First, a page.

The following censorship instructions, issued to the media by government authorities, have been leaked and distributed online.
Chengdu Online Propaganda Department: On the cafeteria issue at Chengdu Number 7 Experimental School, tomorrow’s press conference and today’s public opinion guidance should focus on fraudulent and false reporting. (March 14, 2019) [Chinese]
After moldy food was reportedly found in the school cafeteria last week and students complained of stomach pains, parents at a private high school in Chengdu staged a protest at the school gates. The principal has since been fired and other staff are under investigation, while local officials have been suspended, according to a report by Echo Xie in the South China Morning Post:
It came after a number of students complained of stomach problems, prompting a group of parents to visit the school canteen on Tuesday. They claimed to have found piles of meat and seafood covered in mould in the school kitchen, according to witnesses.
Photos and videos of spoiled food, apparently taken at the school, then flooded Chinese social media, and it emerged that a number of children had been suffering from stomach problems.
On Wednesday, angry parents protested outside the school in the Sichuan capital. Video footage appears to show hundreds of parents storming the school gates, with police using pepper spray and arresting some of the protesters. Witnesses said the parents also protested at the local government offices.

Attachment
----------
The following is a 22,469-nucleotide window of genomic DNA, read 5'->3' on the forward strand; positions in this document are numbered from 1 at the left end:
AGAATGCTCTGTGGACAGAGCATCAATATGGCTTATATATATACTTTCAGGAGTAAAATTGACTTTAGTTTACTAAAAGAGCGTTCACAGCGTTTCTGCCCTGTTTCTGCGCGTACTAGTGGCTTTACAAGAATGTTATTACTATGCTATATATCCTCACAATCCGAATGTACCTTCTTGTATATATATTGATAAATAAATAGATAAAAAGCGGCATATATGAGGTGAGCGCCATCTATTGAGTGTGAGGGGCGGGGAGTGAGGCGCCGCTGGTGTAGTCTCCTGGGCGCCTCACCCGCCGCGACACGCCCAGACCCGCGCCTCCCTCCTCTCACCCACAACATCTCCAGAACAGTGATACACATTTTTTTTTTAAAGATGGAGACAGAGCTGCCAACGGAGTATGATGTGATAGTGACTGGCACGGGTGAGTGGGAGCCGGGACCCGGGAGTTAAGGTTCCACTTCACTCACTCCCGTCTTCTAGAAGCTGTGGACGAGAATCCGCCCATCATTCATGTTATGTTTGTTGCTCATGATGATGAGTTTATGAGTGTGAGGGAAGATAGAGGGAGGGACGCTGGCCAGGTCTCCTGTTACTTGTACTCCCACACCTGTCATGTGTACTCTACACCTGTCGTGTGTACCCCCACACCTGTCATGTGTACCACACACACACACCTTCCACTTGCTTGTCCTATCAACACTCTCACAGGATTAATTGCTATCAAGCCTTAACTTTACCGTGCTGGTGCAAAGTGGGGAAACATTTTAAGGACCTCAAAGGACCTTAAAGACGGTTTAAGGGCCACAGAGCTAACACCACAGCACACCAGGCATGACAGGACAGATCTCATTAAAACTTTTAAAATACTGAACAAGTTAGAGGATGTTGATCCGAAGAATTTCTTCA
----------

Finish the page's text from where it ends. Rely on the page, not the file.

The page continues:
[…] Meanwhile, police have detained a woman accused of posting false information online, including allegations about the school canteen and the health problems it had caused for students. The woman had admitted to police she posted fake information on microblogging site Weibo, according to the report. [Source]
Videos of the parent protest circulated online:
The following day, a second directive was issued which asked website managers to promote an article titled, “Parents: School should be a place that you hold in awe (Teachers, please turn around),” which implored parents to show respect to their child’s teacher for their hard work and selflessness. Recipients of the directive were asked to post the URL where they had published the article back to the chat group where the directive was issued:
Since directives are sometimes communicated orally to journalists and editors, who then leak them online, the wording published here may not be exact. Some instructions are issued by local authorities or to specific sectors, and may not apply universally across China. The date given may indicate when the directive was leaked, rather than when it was issued. CDT does its utmost to verify dates and wording, but also takes precautions to protect the source. See CDT’s collection of Directives from the Ministry of Truth since 2011.